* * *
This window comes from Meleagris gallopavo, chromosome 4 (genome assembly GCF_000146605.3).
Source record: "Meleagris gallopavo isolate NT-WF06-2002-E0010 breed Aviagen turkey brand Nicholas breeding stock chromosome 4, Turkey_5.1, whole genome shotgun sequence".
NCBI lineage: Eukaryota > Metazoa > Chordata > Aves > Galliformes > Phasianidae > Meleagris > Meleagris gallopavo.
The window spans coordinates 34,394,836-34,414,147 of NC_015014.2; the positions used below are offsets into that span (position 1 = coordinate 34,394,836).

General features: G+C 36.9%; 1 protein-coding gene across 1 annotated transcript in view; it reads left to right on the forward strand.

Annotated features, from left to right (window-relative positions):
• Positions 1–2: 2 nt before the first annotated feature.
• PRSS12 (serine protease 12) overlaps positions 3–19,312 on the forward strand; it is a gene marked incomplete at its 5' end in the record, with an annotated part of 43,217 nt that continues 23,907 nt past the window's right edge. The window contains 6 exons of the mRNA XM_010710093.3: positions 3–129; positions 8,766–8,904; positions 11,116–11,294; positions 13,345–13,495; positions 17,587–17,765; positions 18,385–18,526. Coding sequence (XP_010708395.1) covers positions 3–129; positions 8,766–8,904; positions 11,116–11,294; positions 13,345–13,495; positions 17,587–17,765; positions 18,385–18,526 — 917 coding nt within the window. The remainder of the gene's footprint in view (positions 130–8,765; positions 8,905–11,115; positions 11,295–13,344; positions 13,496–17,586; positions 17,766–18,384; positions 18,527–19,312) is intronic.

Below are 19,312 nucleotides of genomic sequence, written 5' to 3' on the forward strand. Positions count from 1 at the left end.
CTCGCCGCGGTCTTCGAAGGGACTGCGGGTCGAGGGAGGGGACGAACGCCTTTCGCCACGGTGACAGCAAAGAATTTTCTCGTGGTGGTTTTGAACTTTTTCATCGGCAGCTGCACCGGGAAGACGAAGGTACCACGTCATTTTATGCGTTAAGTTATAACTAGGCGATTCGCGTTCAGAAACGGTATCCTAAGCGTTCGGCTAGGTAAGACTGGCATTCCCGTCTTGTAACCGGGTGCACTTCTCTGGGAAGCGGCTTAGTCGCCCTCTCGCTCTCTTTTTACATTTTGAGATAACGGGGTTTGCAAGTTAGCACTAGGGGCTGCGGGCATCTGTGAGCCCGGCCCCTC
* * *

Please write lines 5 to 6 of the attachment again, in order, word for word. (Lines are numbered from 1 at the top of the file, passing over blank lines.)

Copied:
General features: G+C 36.9%; 1 protein-coding gene across 1 annotated transcript in view; it reads left to right on the forward strand.

Annotated features, from left to right (window-relative positions):